Classes of motorboats SEC. 2. Motorboats subject to the provisions of this Act shall be divided into four classes as follows:

Class A. Less than sixteen feet in length.
Class 1. Sixteen feet or over and less than twenty-six feet in length.
Class 2. Twenty-six feet or over and less than forty feet in length.

Class 3. Forty feet or over and not more than sixty-five feet in length.

Lights SEC. 3. Every motorboat in all weathers from sunset to sunrise shall carry and exhibit the following lights when under way, and during such time no other lights which may be mistaken for those prescribed shall be exhibited:

(a) Every motorboat of classes A and 1 shall carry the following lights: First. A bright white light aft to show all around the horizon,

Second. A combined lantern in the fore part of the vessel and lower than the white light aft, showing green to starboard and red to port, so fixed as to throw the light from right ahead to two points abaft the beam on their respective sides.

(b) Every motorboat of classes 2 and 3 shall carry the following lights:

First. A bright white light in the fore part of the vessel as near the steam as practicable, so constructed as to show an unbroken light over an arc of the horizon of twenty points of the compass, so fixed as to throw the light ten points on each side of the vessel; namely, from right ahead to two points abaft the beam on either side.

1 Local inspectors have been abolished by order of the Commandant, U. S. Coast Guard, and are replaced by Officers in Charge, Marine Inspection.

Second. A bright white light aft to show all around the horizon and higher than the white light forward.

Third. On the starboard side a green light so constructed as to show an unbroken light over an arc of the horizon of ten points of the compass, so fixed as to throw the light from right ahead to two points abaft the beam on the starboard side. On the port side a red light so constructed as to show an unbroken light over an arc of the horizon of ten points of the compass, so fixed as to throw the light from right ahead to two points abaft the beam on the port side. The said side lights shall be fitted with inboard screens of sufficient height so set as to prevent these lights from being seen across the bow.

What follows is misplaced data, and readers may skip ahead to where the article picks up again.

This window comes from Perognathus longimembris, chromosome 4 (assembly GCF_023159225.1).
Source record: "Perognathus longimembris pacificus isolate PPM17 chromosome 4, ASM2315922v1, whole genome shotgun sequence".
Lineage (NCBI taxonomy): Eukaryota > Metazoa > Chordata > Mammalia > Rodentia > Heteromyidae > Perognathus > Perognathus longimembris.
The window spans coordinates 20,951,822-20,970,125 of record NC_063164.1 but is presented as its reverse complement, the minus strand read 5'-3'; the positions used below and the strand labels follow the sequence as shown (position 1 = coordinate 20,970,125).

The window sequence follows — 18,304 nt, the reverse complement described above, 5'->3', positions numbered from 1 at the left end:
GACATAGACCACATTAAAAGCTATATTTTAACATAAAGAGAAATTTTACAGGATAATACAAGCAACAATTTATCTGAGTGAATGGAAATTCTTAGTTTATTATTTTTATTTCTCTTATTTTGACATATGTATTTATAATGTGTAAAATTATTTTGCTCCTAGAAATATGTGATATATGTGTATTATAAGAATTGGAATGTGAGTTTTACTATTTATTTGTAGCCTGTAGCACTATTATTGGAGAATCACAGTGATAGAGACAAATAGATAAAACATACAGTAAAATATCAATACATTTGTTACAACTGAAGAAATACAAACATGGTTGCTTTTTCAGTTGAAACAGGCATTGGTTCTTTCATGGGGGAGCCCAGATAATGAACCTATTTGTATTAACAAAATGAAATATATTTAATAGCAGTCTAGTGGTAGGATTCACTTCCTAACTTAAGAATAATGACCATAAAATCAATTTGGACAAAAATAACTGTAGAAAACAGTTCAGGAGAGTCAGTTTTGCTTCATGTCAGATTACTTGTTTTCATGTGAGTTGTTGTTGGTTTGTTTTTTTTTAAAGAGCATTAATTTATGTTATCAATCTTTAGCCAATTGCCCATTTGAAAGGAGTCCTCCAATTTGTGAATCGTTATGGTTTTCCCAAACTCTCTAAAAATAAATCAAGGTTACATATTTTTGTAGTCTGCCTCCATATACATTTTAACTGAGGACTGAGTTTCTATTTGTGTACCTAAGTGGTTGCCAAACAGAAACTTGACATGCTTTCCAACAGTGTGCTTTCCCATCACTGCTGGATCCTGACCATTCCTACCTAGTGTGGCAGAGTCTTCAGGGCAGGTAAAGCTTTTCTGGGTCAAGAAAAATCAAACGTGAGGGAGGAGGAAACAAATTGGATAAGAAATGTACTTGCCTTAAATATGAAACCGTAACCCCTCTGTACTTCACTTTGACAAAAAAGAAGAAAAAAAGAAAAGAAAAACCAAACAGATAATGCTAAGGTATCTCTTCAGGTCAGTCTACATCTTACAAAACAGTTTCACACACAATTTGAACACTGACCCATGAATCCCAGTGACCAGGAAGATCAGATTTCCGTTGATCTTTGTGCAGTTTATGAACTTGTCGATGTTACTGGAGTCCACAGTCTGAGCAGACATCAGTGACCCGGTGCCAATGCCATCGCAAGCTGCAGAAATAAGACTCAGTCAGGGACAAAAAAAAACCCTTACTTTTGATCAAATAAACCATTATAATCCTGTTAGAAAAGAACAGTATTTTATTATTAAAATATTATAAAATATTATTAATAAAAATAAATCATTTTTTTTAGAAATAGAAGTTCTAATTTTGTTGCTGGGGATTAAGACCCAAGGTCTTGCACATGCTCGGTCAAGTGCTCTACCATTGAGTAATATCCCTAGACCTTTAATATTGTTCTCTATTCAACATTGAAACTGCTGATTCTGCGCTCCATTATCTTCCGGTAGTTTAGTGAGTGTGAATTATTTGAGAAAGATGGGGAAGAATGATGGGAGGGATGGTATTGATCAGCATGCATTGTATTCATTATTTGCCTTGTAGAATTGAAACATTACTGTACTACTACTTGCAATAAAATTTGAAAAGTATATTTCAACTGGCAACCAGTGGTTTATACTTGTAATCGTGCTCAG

(c) Motorboats of classes 2 and 3, when propelled by sail and machinery, or by sail alone, shall carry the colored side lights, suitably screened, but not the white lights prescribed by this section: Provided, however, That motorboats of all classes, when so propelled, shall carry, ready at hand, a lantern or flashlight showing a white light which shall be exhibited in sufficient time to avert collision: Provided further, That motorboats of classes A and 1, when so propelled, shall not be required to carry the combined lantern prescribed by subsection (a) of this section.

(d) Every white light prescribed by this section shall be of such character as to be visible at a distance of at least two miles. Every colored light prescribed by this section shall be of such character as to be visible at a distance of at least one mile. The word "visible" in this Act, when applied to lights, shall mean visible on a dark night with clear atmosphere.

Whistles

SEC. 4. Every motorboat of class 1, 2, or 3, shall be provided with an efficient whistle or other sound-producing mechanical appliance.

Bells

SEC. 5. Every motorboat of class 2 or 3 shall be provided with an efficient bell,

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SEC. 9. The provisions of sections 4, 5, and 8 of this Act shall not apply to motorboats propelled by outboard motors while competing in any race previously arranged and announced or, if such boats be designed and intended solely for racing, while engaged in such navigation as is incidental to the tuning up of the boats and engines for

the race.

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Pilot rules not required SEC. 12. Motorboats shall not be required to carry on board copies of the pilot rules.